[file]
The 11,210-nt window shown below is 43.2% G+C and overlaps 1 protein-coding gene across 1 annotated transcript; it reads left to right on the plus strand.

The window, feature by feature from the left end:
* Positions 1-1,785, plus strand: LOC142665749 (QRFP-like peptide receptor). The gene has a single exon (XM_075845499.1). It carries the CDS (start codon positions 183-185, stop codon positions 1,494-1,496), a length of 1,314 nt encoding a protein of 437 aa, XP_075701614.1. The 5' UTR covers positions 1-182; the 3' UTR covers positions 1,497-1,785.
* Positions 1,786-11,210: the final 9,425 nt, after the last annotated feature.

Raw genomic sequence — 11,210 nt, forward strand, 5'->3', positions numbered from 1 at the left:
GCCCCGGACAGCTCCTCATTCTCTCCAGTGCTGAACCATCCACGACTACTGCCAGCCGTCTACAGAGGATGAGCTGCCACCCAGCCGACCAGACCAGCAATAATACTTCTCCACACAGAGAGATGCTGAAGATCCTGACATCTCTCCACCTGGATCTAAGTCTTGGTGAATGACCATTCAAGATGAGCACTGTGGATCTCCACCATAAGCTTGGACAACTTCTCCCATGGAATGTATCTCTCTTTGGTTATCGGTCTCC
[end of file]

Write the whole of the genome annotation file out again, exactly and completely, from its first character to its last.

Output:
The 11,210-nt window shown below is 43.2% G+C and overlaps 1 protein-coding gene across 1 annotated transcript; it reads left to right on the plus strand.

The window, feature by feature from the left end:
* Positions 1-1,785, plus strand: LOC142665749 (QRFP-like peptide receptor). The gene has a single exon (XM_075845499.1). It carries the CDS (start codon positions 183-185, stop codon positions 1,494-1,496), a length of 1,314 nt encoding a protein of 437 aa, XP_075701614.1. The 5' UTR covers positions 1-182; the 3' UTR covers positions 1,497-1,785.
* Positions 1,786-11,210: the final 9,425 nt, after the last annotated feature.

Raw genomic sequence — 11,210 nt, forward strand, 5'->3', positions numbered from 1 at the left:
GCCCCGGACAGCTCCTCATTCTCTCCAGTGCTGAACCATCCACGACTACTGCCAGCCGTCTACAGAGGATGAGCTGCCACCCAGCCGACCAGACCAGCAATAATACTTCTCCACACAGAGAGATGCTGAAGATCCTGACATCTCTCCACCTGGATCTAAGTCTTGGTGAATGACCATTCAAGATGAGCACTGTGGATCTCCACCATAAGCTTGGACAACTTCTCCCATGGAATGTATCTCTCTTTGGTTATCGGTCTCC